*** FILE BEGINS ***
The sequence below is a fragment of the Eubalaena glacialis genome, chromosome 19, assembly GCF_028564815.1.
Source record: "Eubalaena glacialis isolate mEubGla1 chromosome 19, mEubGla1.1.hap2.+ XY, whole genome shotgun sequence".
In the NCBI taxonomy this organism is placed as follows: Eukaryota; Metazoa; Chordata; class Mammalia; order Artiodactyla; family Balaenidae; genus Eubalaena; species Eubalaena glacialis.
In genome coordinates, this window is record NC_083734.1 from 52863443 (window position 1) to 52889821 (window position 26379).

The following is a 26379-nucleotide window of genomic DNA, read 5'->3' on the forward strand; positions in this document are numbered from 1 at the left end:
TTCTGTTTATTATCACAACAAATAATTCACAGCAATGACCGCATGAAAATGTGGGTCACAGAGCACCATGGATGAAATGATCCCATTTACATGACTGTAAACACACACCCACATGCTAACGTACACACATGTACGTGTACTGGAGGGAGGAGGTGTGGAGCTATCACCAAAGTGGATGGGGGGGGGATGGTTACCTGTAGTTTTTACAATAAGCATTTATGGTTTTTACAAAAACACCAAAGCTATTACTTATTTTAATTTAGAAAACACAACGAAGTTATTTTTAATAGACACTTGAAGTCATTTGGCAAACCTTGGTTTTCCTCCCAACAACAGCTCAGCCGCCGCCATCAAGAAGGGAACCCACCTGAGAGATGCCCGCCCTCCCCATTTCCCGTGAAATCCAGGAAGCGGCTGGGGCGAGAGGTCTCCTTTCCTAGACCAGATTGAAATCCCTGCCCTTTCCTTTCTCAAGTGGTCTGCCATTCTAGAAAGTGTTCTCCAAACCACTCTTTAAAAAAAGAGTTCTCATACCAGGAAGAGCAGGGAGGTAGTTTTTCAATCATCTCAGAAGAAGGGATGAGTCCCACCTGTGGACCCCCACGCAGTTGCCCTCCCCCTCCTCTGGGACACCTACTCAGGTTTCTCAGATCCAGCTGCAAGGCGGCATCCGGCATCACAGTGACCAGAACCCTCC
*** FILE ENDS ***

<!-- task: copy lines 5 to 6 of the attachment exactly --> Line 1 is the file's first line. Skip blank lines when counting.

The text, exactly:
The following is a 26379-nucleotide window of genomic DNA, read 5'->3' on the forward strand; positions in this document are numbered from 1 at the left end:
TTCTGTTTATTATCACAACAAATAATTCACAGCAATGACCGCATGAAAATGTGGGTCACAGAGCACCATGGATGAAATGATCCCATTTACATGACTGTAAACACACACCCACATGCTAACGTACACACATGTACGTGTACTGGAGGGAGGAGGTGTGGAGCTATCACCAAAGTGGATGGGGGGGGGATGGTTACCTGTAGTTTTTACAATAAGCATTTATGGTTTTTACAAAAACACCAAAGCTATTACTTATTTTAATTTAGAAAACACAACGAAGTTATTTTTAATAGACACTTGAAGTCATTTGGCAAACCTTGGTTTTCCTCCCAACAACAGCTCAGCCGCCGCCATCAAGAAGGGAACCCACCTGAGAGATGCCCGCCCTCCCCATTTCCCGTGAAATCCAGGAAGCGGCTGGGGCGAGAGGTCTCCTTTCCTAGACCAGATTGAAATCCCTGCCCTTTCCTTTCTCAAGTGGTCTGCCATTCTAGAAAGTGTTCTCCAAACCACTCTTTAAAAAAAGAGTTCTCATACCAGGAAGAGCAGGGAGGTAGTTTTTCAATCATCTCAGAAGAAGGGATGAGTCCCACCTGTGGACCCCCACGCAGTTGCCCTCCCCCTCCTCTGGGACACCTACTCAGGTTTCTCAGATCCAGCTGCAAGGCGGCATCCGGCATCACAGTGACCAGAACCCTCC